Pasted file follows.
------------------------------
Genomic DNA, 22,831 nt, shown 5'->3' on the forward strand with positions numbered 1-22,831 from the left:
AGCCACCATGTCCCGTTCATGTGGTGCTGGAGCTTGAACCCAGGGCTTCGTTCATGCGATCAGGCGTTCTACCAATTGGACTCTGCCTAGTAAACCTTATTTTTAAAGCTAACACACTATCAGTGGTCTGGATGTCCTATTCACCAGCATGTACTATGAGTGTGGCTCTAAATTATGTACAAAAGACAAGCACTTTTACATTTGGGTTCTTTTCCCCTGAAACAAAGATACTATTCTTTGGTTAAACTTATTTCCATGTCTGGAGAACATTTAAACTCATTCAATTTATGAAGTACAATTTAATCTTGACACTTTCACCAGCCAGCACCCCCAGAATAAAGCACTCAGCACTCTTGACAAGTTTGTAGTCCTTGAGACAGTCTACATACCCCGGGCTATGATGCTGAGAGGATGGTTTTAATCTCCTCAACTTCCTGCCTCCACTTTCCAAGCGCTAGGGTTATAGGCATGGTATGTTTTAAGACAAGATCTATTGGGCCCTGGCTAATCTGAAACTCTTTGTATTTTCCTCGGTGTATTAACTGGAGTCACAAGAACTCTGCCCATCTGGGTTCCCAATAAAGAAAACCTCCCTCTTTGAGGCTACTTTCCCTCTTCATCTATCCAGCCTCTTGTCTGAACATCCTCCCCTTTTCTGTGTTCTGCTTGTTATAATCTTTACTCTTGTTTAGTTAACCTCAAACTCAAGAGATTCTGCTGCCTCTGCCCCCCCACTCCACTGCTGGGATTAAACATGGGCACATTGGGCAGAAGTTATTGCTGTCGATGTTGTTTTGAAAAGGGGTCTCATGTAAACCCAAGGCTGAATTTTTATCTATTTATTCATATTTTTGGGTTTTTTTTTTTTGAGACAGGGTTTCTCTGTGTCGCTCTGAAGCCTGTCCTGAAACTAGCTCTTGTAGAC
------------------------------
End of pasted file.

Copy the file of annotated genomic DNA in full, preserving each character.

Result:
Genomic DNA, 22,831 nt, shown 5'->3' on the forward strand with positions numbered 1-22,831 from the left:
AGCCACCATGTCCCGTTCATGTGGTGCTGGAGCTTGAACCCAGGGCTTCGTTCATGCGATCAGGCGTTCTACCAATTGGACTCTGCCTAGTAAACCTTATTTTTAAAGCTAACACACTATCAGTGGTCTGGATGTCCTATTCACCAGCATGTACTATGAGTGTGGCTCTAAATTATGTACAAAAGACAAGCACTTTTACATTTGGGTTCTTTTCCCCTGAAACAAAGATACTATTCTTTGGTTAAACTTATTTCCATGTCTGGAGAACATTTAAACTCATTCAATTTATGAAGTACAATTTAATCTTGACACTTTCACCAGCCAGCACCCCCAGAATAAAGCACTCAGCACTCTTGACAAGTTTGTAGTCCTTGAGACAGTCTACATACCCCGGGCTATGATGCTGAGAGGATGGTTTTAATCTCCTCAACTTCCTGCCTCCACTTTCCAAGCGCTAGGGTTATAGGCATGGTATGTTTTAAGACAAGATCTATTGGGCCCTGGCTAATCTGAAACTCTTTGTATTTTCCTCGGTGTATTAACTGGAGTCACAAGAACTCTGCCCATCTGGGTTCCCAATAAAGAAAACCTCCCTCTTTGAGGCTACTTTCCCTCTTCATCTATCCAGCCTCTTGTCTGAACATCCTCCCCTTTTCTGTGTTCTGCTTGTTATAATCTTTACTCTTGTTTAGTTAACCTCAAACTCAAGAGATTCTGCTGCCTCTGCCCCCCCACTCCACTGCTGGGATTAAACATGGGCACATTGGGCAGAAGTTATTGCTGTCGATGTTGTTTTGAAAAGGGGTCTCATGTAAACCCAAGGCTGAATTTTTATCTATTTATTCATATTTTTGGGTTTTTTTTTTTTGAGACAGGGTTTCTCTGTGTCGCTCTGAAGCCTGTCCTGAAACTAGCTCTTGTAGAC